Looking into the Psychology of Addiction with Mark Griffiths

  • Updated
  • By Hannah Timoney
Looking into the Psychology of Addiction with Mark Griffiths
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Gambling is an activity that is enjoyed all over the world since before recorded history. It can be a fun and enjoyable activity that many partake in without issue. But it can also lead to addiction if not managed carefully. Studying the psychology of addiction can help us better understand how addiction comes about in different people and how best to prevent gambling addiction before it begins.

In an effort to better understand the psychology of gambling we spoke with Mark Griffiths, Professor at Nottingham Trent University and Chartered Psychologist focusing in the field of behavioural addictions. During this in-depth conversation we explore the way in which addiction presents itself, the best course of action in promoting safer gambling, and the way in which psychology affects courses of treatment.


OB: How does addiction present itself? Is addiction a matter of nature or nurture?

Mark Griffiths: Addiction as a behaviour is incredibly complex and there are many different pathways into addiction. Three people might be displaying a gambling addiction but the reasons how and why they’ve ended up with this addiction might be completely different in all three of those cases.

There are three competing factors as to why someone may end up with any addiction. Those are the individual factors, those are the things that are within you yourself. There are situational factors, those which are in the environment, and there are structural factors, which are within the activity itself. So, in the example of gambling, on an individual level there might be some people with a biological or genetic predisposition. There will be some who on a psychological level are more predisposed based on their personality, attitudes, expectations, and beliefs. And you also have to take into account the environment they were brought up in, if both your parents were gamblers, neither were gamblers etc. These are all things that, on an individual level, will impact whether someone has a predisposition to addiction. 

When it comes to structural factors, I’ve never met someone addicted to the National Lottery because there’s only two chances a week to get a result, whereas with slot games there’s the opportunity for a result 10 times a minute. What we call the event frequency has a huge bearing on whether someone might develop a problem or addiction. But that’s just one structural characteristic, there are up to 70 structural characteristics within gambling, it just happens that event frequency is the single most important one when it comes to problem gambling.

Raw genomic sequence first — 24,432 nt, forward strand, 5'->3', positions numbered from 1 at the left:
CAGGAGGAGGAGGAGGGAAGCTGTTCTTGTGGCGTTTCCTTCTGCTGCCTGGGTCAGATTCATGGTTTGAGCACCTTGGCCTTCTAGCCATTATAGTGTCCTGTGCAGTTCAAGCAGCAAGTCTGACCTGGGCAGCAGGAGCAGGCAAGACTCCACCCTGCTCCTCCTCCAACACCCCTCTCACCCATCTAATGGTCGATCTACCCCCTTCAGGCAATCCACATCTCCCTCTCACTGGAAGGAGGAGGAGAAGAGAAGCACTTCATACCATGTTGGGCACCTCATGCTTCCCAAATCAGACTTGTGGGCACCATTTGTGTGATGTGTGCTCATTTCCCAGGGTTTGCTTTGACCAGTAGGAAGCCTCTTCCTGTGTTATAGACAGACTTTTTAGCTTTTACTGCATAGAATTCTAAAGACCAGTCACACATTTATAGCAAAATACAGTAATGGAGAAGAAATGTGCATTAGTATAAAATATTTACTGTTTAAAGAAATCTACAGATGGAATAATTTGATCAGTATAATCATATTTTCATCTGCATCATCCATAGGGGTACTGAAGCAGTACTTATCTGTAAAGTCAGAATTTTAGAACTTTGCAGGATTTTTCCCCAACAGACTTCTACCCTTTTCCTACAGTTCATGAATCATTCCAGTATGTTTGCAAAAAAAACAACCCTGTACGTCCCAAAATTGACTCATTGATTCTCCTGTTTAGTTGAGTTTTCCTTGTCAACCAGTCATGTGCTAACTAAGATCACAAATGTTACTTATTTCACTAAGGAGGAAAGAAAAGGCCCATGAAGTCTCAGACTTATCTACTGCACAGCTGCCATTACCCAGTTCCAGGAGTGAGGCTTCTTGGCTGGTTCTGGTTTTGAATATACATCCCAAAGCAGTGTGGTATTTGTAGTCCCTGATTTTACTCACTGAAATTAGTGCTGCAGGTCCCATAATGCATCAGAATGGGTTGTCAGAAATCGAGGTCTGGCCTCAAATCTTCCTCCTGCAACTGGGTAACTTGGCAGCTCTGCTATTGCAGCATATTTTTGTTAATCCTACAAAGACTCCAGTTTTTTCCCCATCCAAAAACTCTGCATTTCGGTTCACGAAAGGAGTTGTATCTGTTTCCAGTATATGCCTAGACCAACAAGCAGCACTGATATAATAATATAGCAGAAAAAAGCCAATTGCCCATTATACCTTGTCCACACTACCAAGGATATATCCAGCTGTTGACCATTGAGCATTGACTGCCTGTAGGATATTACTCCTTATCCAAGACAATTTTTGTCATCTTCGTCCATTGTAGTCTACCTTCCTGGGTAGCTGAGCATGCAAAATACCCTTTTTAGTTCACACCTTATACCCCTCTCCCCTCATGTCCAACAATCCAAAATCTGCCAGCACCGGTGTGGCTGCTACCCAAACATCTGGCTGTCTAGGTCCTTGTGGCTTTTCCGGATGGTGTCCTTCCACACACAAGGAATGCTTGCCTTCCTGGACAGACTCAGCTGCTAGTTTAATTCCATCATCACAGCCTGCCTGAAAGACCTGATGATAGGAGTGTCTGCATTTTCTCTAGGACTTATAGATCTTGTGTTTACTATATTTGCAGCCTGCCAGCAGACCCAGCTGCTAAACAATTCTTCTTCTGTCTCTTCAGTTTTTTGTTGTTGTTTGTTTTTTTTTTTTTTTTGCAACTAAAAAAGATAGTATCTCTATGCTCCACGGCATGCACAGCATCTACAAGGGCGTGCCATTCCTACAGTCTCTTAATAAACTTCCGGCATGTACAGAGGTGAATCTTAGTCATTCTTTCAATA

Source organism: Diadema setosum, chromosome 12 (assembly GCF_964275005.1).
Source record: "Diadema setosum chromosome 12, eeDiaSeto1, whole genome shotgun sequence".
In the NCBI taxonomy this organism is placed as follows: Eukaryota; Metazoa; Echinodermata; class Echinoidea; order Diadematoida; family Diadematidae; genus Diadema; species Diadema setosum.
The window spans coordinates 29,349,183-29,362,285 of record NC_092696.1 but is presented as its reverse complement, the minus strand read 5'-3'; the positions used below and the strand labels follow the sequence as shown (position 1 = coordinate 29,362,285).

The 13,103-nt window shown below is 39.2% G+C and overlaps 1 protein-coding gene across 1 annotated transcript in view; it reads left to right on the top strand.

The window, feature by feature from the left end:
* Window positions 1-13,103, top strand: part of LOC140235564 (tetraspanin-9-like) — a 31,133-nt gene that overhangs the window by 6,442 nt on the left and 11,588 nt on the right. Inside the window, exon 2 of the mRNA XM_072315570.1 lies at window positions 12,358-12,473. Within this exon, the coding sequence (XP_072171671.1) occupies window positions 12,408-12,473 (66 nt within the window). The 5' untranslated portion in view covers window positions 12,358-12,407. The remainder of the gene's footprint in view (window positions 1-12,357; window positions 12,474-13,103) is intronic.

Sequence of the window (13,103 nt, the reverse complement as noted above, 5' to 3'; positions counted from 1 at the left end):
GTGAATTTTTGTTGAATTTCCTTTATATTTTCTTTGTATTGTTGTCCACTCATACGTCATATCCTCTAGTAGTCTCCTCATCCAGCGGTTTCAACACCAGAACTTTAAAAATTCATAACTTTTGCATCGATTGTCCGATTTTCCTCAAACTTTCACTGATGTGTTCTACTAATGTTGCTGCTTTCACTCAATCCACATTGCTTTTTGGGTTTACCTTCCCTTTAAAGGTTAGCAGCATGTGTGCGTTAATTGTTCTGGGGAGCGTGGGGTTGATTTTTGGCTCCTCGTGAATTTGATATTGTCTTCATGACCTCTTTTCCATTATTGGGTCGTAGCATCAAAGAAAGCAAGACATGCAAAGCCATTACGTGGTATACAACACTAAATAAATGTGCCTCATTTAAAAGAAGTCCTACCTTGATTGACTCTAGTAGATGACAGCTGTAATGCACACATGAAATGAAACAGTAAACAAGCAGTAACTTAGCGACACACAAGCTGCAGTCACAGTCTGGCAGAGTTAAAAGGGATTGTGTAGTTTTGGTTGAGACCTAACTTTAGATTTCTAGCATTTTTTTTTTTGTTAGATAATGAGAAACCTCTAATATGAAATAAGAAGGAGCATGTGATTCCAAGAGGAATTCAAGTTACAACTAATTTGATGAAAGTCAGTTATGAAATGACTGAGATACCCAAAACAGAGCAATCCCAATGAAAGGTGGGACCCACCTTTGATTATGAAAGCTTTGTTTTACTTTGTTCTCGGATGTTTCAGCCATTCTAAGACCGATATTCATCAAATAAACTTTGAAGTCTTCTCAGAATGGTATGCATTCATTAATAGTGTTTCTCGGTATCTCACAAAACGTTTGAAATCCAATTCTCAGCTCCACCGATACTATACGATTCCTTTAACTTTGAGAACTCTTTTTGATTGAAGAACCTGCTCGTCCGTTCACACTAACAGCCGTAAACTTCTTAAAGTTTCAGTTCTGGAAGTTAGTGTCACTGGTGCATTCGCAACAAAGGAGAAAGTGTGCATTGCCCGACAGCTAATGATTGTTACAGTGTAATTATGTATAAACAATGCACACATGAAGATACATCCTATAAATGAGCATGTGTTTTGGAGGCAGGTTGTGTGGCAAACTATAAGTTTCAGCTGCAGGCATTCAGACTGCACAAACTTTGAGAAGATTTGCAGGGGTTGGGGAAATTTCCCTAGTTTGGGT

Then there are situational factors, of which there are two types. There are what we call the macro-situational factors like advertising, marketing, distribution of products in an area etc. Then you’ve got the micro-situational factors outside of the gambling environment, which is everything from lights to colours, whether there is music, alcohol, or a cash machine available. 

Those three sets of characteristics, even within an individual, all play an enhancing role in whether you develop an addiction. So, anybody that ends up addicted to anything, it will be a mix of all of these competing and contributing factors. It is clear that there are many factors that underpin addiction and those factors are going to be very different across almost every single person. 

OB: Given there are so many factors that can lead to addiction how can we effectively promote safer gambling and help prevent addiction?

Mark Griffiths: That has got to be done at lots of different levels. Obviously prevention is better than cure, but currently there isn’t enough education about gambling. Nowadays, schools are introducing talks about video games and social media, but education on gambling and its potentially harmful effects is still lacking. Then of course, it’s down to families to parent responsibly and make sure that they are educating their children too. 

Then at a societal level, governments, policy makers, regulators, their job is to maximum fun for players enjoying the activity and minimise harm for those who have a problematic relationship with the activity. So you need good, strong regulation that is based on good research.

I work with gambling companies to help minimise the harm for players. Online now there are so many things we can do to protect players. If you make it mandatory for people to set money and time limits on the site, if you provide the option to exclude at lots of different levels, whether it be a day, week, month, or year, and if you use technology to produce personalised messaging based on an individual's gambling habits, you can harness technology to the players benefit.